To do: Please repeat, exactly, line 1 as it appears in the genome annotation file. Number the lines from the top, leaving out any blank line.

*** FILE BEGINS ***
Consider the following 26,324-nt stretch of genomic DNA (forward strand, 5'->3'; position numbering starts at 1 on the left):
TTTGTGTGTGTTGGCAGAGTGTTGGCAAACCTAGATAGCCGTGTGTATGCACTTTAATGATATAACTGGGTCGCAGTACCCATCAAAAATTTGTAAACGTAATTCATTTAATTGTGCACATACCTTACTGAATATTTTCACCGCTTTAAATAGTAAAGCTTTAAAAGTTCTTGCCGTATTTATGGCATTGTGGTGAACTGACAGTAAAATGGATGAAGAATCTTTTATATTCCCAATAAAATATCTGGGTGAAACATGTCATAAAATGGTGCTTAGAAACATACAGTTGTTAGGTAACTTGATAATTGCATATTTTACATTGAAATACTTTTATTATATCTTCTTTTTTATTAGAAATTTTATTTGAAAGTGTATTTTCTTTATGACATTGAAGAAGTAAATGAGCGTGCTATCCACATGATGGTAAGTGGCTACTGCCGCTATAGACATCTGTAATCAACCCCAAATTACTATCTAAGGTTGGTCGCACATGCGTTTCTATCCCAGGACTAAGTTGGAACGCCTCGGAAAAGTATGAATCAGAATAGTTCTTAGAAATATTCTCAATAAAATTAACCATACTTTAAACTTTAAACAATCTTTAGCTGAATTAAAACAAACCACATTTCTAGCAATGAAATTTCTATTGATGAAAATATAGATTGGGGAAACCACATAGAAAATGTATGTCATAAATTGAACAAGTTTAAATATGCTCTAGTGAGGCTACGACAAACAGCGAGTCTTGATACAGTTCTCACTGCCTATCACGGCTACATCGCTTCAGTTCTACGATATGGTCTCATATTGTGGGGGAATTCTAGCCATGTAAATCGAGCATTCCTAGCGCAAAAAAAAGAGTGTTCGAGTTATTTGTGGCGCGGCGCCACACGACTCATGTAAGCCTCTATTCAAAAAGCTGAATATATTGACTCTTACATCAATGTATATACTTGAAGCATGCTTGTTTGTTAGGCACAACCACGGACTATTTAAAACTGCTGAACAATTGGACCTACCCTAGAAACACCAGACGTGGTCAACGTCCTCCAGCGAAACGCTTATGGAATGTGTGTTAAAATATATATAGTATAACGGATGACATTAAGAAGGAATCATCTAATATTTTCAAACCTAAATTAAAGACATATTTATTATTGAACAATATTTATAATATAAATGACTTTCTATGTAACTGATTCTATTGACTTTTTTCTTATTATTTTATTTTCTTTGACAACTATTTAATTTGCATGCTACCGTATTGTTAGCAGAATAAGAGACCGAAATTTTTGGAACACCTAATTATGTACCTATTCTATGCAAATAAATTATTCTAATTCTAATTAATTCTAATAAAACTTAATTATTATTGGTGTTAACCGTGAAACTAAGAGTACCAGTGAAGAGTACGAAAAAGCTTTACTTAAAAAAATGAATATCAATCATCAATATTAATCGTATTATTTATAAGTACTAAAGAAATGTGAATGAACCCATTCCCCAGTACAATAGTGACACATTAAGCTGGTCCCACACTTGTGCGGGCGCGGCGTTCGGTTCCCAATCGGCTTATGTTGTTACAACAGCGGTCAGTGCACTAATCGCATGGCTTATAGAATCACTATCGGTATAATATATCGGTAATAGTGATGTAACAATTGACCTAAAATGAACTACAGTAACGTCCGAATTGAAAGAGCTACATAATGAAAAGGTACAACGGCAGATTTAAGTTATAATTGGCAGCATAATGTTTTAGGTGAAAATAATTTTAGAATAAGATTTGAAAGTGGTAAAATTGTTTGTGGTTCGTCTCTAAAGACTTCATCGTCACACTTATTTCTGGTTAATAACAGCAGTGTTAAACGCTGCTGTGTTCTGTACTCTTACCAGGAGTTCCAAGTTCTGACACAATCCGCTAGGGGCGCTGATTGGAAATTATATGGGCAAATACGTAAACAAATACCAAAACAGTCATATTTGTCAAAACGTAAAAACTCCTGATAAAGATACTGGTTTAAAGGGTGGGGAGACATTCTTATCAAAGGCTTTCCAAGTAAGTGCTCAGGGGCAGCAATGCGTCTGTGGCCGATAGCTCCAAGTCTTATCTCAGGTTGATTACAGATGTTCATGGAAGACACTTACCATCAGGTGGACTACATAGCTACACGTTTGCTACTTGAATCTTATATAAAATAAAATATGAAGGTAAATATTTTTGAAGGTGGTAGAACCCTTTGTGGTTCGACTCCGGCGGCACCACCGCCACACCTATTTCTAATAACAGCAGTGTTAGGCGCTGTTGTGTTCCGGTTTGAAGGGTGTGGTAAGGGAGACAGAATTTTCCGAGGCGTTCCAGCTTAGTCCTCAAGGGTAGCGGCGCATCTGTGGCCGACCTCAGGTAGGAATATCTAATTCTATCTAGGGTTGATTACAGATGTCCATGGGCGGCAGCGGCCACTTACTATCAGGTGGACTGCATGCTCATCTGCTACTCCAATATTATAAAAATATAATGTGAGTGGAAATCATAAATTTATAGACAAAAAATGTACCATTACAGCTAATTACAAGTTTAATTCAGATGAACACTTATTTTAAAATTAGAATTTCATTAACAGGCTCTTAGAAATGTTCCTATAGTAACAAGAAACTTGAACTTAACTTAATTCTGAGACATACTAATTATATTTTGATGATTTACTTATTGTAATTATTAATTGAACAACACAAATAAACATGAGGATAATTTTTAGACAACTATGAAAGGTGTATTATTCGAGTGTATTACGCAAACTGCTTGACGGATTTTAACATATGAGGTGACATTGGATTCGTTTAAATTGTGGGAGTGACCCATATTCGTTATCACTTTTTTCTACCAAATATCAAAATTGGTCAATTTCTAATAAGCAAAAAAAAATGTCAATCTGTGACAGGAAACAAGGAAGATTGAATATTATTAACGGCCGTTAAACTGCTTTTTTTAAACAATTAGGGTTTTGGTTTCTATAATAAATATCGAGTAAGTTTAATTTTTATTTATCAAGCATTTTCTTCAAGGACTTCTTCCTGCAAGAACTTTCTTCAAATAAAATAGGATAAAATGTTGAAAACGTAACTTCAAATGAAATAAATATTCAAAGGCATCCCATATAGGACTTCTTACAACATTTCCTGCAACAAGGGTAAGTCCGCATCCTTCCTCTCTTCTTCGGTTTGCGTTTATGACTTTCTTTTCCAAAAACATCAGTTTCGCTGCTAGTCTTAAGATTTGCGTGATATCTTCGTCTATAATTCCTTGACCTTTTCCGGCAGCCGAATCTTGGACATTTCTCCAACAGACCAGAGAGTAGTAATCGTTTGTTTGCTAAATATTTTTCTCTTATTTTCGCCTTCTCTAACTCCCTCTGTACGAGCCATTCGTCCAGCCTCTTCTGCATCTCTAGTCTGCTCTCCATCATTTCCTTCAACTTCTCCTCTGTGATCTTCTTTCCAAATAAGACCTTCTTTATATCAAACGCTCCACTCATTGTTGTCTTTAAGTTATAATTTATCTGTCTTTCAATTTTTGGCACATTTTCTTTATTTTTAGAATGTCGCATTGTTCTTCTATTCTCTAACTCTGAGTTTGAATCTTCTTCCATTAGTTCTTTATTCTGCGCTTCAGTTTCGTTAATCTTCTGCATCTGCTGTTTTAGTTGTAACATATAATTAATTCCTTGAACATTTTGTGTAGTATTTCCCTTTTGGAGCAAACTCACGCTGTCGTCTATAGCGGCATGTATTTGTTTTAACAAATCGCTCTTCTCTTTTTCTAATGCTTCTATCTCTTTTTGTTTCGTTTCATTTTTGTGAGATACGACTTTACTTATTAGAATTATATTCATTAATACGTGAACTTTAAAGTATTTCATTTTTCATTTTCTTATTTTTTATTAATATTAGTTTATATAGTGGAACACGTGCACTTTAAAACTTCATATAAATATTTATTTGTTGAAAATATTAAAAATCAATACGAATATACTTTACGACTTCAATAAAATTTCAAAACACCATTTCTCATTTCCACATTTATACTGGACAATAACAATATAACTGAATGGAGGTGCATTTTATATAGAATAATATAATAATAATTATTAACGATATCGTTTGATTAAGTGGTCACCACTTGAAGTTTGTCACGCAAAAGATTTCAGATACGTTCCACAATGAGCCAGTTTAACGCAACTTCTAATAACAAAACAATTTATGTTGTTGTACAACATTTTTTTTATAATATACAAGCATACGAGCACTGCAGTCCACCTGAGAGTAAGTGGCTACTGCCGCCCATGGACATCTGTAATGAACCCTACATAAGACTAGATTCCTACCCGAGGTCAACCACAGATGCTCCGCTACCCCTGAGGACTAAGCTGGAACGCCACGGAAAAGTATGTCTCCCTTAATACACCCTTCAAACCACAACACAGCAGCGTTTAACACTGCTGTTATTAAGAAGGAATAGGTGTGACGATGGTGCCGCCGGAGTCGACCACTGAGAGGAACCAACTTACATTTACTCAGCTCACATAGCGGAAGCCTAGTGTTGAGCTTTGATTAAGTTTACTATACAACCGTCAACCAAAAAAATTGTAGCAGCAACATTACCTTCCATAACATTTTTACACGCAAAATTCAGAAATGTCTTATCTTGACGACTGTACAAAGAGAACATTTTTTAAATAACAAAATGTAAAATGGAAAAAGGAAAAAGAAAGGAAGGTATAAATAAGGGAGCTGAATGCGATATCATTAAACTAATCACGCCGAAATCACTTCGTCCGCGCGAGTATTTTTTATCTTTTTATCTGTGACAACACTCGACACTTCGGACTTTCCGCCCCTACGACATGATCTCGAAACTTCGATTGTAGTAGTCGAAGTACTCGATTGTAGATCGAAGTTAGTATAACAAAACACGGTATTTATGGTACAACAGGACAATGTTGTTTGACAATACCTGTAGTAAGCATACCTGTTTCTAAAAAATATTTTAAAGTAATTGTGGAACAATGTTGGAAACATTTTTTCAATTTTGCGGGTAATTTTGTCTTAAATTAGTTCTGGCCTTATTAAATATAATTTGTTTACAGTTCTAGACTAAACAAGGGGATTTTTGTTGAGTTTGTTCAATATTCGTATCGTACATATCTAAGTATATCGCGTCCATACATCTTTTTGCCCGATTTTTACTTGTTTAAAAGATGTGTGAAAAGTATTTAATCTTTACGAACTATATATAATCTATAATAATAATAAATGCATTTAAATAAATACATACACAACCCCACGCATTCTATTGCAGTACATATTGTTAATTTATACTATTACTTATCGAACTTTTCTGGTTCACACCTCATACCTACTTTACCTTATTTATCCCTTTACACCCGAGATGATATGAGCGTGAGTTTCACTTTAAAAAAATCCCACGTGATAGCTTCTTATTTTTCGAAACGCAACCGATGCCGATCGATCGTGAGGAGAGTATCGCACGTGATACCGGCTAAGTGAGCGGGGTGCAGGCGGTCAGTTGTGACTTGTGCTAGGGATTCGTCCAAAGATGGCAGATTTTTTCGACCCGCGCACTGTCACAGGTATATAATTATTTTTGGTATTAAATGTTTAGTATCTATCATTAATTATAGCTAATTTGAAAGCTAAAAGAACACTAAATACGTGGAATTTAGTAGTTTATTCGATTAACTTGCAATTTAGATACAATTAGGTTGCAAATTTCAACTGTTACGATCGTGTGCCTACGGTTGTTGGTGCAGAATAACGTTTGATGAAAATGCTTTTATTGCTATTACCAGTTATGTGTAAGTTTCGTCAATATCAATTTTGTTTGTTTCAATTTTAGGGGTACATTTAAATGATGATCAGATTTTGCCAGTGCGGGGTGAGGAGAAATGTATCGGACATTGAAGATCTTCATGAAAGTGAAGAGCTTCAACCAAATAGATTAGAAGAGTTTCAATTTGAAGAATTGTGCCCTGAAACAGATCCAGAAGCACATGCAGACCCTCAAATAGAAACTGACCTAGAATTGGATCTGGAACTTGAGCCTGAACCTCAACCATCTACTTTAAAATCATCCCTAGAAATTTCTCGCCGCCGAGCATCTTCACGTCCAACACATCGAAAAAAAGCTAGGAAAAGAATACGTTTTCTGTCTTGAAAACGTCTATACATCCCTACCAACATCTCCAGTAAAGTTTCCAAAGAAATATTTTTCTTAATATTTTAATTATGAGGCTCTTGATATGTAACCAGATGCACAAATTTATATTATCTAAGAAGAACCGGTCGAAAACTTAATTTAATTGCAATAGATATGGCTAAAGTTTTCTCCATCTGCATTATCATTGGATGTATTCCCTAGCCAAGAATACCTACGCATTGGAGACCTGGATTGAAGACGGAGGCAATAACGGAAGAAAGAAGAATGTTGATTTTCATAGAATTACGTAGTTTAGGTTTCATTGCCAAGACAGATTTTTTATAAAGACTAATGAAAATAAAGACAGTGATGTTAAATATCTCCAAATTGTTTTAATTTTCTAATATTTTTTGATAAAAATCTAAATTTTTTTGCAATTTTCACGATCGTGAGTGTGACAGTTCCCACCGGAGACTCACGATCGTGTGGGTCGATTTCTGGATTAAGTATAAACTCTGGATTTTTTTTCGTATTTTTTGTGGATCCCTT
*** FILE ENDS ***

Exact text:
Consider the following 26,324-nt stretch of genomic DNA (forward strand, 5'->3'; position numbering starts at 1 on the left):